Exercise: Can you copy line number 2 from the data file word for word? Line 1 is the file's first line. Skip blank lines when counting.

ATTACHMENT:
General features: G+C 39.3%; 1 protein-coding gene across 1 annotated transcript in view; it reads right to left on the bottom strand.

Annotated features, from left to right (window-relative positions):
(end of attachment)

Annotated features, from left to right (window-relative positions):